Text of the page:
People in this country spend their childhoods reading and watching material aimed at their age group, but of course times change. What is considered quality or age appropriate during a certain period of time might not look so great to parents in ensuing generations. Books and films created for kids seem to have many functions besides pure entertainment. Many of them also attempt to pass along a lesson of some kind, as anyone whose ever watched Sesame Street can confirm.
Many of the really old fairy tales went to very dark places, when one thinks about it. For instance, Hansel and Gretel tells the story of two kids abandoned in the woods so their parents won't have to feed them during a famine. After finding their way home, they are left in the woods again, where they are eventually captured by a cannibalistic witch, using her candy house as bait, who enslaves Gretel and locks Hansel in a metal cage to fatten him up. Hansel tricks the witch for a few weeks by offering a bone he finds (presumably from an earlier victim) each time she asks to feel whether his finger is growing plumper. Soon though, she decides she'll eat both children regardless of how thin they are, and Gretel manages to push the witch into her oven, burning her alive as she screams in agony.
The kids then discover the witch's treasure trove and make their way home where they find their father. The stepmother responsible for sending them to the woods has died in the meantime, and everyone lives happily ever after. The end.
Let's think about that. What would happen to me if I wrote a children's book today that involved sending young kids to fend for themselves in the woods because they had become inconvenient to their parents? Where they were captured by a cannibal and tormented for weeks, before they finally were able to burn her alive? I'm pretty sure every parents' group in the country would rise up to destroy me, although I read "Hansel and Gretel" as a young child and loved it. I still love the Grimm's Fairy Tales, although those often covered frightening and violent subject matter. I'm not a parent, and I won't take a position on whether or not certain kid's material is too harsh or scary for little kids. I was exposed to a lot of great stories that had really sad or scary moments in them as a child. These are a few though that often come up when I ask people I know what stories upset them as kids. Warning: This article will contain a few spoilers.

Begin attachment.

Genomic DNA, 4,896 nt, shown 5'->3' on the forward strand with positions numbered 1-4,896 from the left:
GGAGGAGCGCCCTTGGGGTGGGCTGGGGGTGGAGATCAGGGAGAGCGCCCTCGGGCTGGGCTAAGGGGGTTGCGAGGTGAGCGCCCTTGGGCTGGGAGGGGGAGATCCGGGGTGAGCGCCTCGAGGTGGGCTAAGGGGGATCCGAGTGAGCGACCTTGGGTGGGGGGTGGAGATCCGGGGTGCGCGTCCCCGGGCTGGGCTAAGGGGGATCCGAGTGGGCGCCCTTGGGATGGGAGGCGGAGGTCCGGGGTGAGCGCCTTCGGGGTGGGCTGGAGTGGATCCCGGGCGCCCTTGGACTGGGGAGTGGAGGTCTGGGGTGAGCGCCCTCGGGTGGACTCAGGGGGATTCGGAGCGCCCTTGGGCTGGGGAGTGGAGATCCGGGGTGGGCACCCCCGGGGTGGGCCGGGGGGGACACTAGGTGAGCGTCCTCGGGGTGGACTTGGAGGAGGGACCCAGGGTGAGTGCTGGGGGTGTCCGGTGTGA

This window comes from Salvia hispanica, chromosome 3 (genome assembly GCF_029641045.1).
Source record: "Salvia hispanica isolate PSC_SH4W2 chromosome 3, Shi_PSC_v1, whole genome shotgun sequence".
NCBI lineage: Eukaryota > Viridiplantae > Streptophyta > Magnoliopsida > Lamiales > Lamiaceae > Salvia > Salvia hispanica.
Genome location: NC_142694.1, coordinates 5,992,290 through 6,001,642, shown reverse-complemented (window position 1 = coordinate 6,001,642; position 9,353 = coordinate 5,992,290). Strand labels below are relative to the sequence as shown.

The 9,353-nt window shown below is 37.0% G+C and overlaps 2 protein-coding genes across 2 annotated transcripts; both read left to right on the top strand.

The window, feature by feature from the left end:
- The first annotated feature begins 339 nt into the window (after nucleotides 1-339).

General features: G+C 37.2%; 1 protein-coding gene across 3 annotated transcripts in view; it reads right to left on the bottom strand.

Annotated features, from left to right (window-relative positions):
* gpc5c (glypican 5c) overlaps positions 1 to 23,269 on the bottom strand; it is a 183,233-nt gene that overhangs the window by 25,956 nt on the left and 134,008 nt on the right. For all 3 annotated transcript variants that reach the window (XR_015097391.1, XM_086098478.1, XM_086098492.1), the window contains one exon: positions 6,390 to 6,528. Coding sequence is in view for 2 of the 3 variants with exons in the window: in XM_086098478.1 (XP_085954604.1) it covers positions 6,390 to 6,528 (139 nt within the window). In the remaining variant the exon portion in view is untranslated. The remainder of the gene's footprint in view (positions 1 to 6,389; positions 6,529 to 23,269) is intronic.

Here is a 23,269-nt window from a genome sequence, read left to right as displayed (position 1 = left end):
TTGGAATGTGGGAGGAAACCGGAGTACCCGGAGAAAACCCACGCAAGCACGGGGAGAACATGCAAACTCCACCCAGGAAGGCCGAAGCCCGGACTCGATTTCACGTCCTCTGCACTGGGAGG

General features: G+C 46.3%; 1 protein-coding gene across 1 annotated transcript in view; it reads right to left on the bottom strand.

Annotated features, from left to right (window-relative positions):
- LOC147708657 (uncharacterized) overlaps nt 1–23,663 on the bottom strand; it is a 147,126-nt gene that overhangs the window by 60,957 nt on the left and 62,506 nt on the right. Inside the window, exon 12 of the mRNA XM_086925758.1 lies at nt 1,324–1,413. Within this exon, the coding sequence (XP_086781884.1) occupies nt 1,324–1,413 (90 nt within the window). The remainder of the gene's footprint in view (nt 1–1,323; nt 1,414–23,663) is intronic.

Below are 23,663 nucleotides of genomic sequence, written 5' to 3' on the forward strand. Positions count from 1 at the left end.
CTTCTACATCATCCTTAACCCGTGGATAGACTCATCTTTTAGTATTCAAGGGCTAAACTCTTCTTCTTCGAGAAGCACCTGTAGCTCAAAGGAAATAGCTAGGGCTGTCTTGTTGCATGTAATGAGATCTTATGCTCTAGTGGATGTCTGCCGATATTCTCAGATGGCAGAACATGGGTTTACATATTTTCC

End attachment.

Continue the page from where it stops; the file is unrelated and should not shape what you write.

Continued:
8. Watership Down
I loved this book as a child, and saw the animated film version when it came out in 1978, when I was nine years old. Inspired by stories about rabbits that the author Richard Adams would tell his daughters on long car rides, "Watership Down" tells the tale of a group of rabbits led by Fiver, who was born with the ability to see visions of the future. After experiencing one showing the destruction of their warren, he and his brother Hazel lead a band of rabbits in search of a safer home. They have many adventures along the way, including encountering a murderous group of other rabbits, and that's all I'll say. The book is great, and won several awards for best children's books, and is considered a classic. It also covers some pretty dark material, with a lot of themes involving death. The movie adaptation is also very good, and is considered a classic of its own. The movie in particular is violent, with lots of bloody fights, and I remember it scared my little brother when we saw it together.
Wade Gonsoulin as Mr. Antrobus, trying to keep warm amid the coming Ice Age
How much poorer would the American theater be without the riches of Thornton Wilder? A world without Our Town or The Matchmaker is unthinkable. A place without The Skin of Our Teeth (1942) would be darker still.
What a unique, spectacular view this play presents. The flip side to his bleak masterpiece Our Town, Wilder called Skin a "fantastic comedy," and it's nothing less than the history of mankind done up as vaudeville, sketch comedy, theater of the absurd, and heartbreaking family drama.
Wonderfully goofy and beautifully enlightening, it switches mood within a sentence, turning dark and brooding, then comically silly, ultimately inspiring and uplifting. Skin catches you up with brilliant theatrical strokes as it breaks the fourth wall, never letting us forget we're watching something artificial, but then Wilder's somewhat one-dimensional characters suddenly become the voice of all of us struggling to make sense of the world, and tears well up in our eyes. It's a Wilderean tour de force, a magnificent, intimate epic. This play is everything a play should be.